Pittsburgh - Many of the myriad tattoos that adorn the body of Pittsburgh Steelers cornerback Ike Taylor -- including the entire verse of the Lord's Prayer on his back, an homage to his beloved New Orleans across his chest, and various messages and designs up and down both arms -- have faded into his dark skin to the point where they are pretty difficult to read.
The bet here is that New England star wide
receiver Wes Welker
could probably decipher much of the intricate
stenciling by the conclusion of Sunday's game here.
Yeah, that's how intimate Taylor and Welker spent
most of the afternoon. Locked in a man-to-man battle much of the day,
Taylor was usually close enough for Welker to survey and inspect the
There were a lot of heroes in the Pittsburgh
locker room following the Steelers' 25-17 dismantling of the Patriots,
a game that wasn't nearly as close as the final score. While many of
them drew large media crowds to their locker stalls, Taylor quietly sat
on a folding chair in front of his dressing area, alone for the most
part until a few reporters, perhaps prompted by the remarks from
teammates like free safety Ryan
Clark or linebacker LaMarr
"There's a man you should be talking to," Clark
said, nodding in Taylor's direction. "I know people talk about 'Revis
Island' and all that stuff, but Ike does it every week, takes on the
other teams' best receivers, and shuts them down. And you never hear
anything about it, right? But the guy is one of the best (cornerbacks)
in the league, and maybe it's time people realized that."
The Steelers' brass certainly knows all about
Taylor's importance to a unit that, despite considerable criticism
after the Super Bowl loss to Green Bay, now ranks at the top of the
league's statistical ratings in pass defense.
In the offseason, the club was outspoken about the
significance of retaining Taylor, an unrestricted free agent at the
time. When the lockout ended, the Steelers signed Taylor to a new
four-year, $28 million extension.
The surprise wasn't that Pittsburgh was able to
keep Taylor for a relatively modest price, compared to some of the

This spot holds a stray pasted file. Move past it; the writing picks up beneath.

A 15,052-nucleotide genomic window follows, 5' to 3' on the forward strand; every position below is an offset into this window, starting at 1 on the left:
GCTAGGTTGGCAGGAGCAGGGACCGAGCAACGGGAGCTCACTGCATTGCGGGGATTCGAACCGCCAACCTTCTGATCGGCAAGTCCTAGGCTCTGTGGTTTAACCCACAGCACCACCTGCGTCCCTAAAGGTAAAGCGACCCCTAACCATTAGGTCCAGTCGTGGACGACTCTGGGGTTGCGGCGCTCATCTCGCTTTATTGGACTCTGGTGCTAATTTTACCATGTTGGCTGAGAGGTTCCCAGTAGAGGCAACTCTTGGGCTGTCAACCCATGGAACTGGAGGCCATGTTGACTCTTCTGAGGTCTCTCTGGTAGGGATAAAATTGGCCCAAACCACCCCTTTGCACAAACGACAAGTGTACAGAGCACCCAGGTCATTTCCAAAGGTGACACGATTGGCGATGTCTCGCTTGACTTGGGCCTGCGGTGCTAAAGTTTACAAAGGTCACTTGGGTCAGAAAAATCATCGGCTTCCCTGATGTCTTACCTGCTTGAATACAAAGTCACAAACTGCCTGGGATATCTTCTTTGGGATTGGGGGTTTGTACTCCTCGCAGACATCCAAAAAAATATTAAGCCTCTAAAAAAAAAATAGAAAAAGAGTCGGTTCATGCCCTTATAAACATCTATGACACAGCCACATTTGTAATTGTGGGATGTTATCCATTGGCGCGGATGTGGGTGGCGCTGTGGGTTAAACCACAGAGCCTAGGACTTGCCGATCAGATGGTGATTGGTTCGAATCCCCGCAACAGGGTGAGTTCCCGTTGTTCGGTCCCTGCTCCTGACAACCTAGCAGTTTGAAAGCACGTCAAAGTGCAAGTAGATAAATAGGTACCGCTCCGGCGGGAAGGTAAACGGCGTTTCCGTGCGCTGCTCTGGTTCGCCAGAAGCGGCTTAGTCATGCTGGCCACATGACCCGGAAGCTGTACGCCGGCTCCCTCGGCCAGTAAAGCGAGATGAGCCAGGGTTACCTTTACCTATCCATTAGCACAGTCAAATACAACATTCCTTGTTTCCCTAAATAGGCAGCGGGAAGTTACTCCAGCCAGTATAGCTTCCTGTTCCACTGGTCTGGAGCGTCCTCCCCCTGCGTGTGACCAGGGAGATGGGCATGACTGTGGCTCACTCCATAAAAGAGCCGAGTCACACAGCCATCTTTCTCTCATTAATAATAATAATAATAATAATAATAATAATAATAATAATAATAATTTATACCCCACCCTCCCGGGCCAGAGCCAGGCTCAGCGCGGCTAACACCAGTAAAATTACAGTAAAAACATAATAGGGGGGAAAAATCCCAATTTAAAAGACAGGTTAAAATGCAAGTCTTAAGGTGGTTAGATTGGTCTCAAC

other free agent cornerback deals. It was that the market for Taylor, a
ninth-year veteran who has never been to a Pro Bowl, but was a large
part of the Steelers' two Super Bowl victories in his tenure with the
club, was not more robust.
Then again, Taylor's loyalty to the Steelers and
to defensive coordinator Dick LeBeau, are so strong, he might not have
"This is where I wanted to play and that's the man
I wanted to play for," Taylor said after limiting Welker to six
receptions for 39 yards, none longer than 10 yards. "That was always my
goal. I'm not real big on change."
Somewhat ironic, because it was a philosophical
change -- covering the explosive Pats' receivers with a man-to-man
blueprint that belied Pittsburgh's characteristic zone schemes -- that
was integral to Sunday's win. And it was Taylor's single-man coverage
of Welker, who had been on pace to break league single-season records
for receptions and receiving yards, that was the central element to
LeBeau's intricate game plan.
As usual, LeBeau mixed and matched coverages
And the Steelers played their share of the usual
stuff, man underneath and zone on top, through the day. But for much of
the afternoon, the Pittsburgh secondary was locked in man-to-man. And
in holding New England quarterback Tom Brady to a
season-low 198 yards
-- after he had shredded the Steelers for 350 or more yards in each of
the three previous matchups between the two -- Taylor and Welker were
like conjoined twins.
"If he went outside, I went outside," the
soft-spoken Taylor whispered. "If he went inside, then I went inside.
It was me and him, yeah, that's how we planned it. He's a tough draw
... but I think I mostly did OK."
Taylor finished with six tackles, all solo stops,
and that led the Pittsburgh defense in terms of individual tackles. Not
surprisingly, the Steelers' top three tacklers in terms of solo tackles
were defensive backs.
Said strong safety Troy Polamalu, who
on two plays
jumped on the back of Patriots' tight end Rob Gronkowski and
like a bronco buster: "Part of the message (LeBeau) delivered was
'tackle the catch.' We couldn't let them add yards (after the catch).
And Ike is always a good tackler. So that wasn't a big surprise."
Neither was it surprising that Taylor, 31, was
credited with just one pass defensed, or that he had zero
interceptions, keeping him at a goose-egg for pickoffs this season. In
fact, Taylor has now gone 17 games, the equivalent of more than a full
season, since his last interception.
Cursed with notably poor hands -- Taylor routinely
drops four or five would-be interceptions annually, it seems -- the
former Louisiana-Lafayette star has just 11 pickoffs in 99 career
starts. Only once in his career has Taylor, chosen in the fourth round
of the 2003 draft, managed more than two interceptions. Five times, he
has had either one or zero interceptions in a year.
But his value goes way beyond getting the ball in
his hands, and that was never more evident on Sunday afternoon.
Sometimes because of mundane statistics, or the galaxy of stars on the
Pittsburgh defense, Taylor's contributions get lost. They are never
lost, though, on the people who matter most.
"Believe me, if he had all those interceptions,
people would be talking more about him," said LeBeau, who for years has
touted Taylor's play and regarded him as a true "shutdown" cornerback.
"But that's OK. We know how good he is."
And after Sunday, others may begin to realize it,
To Blame Belichick
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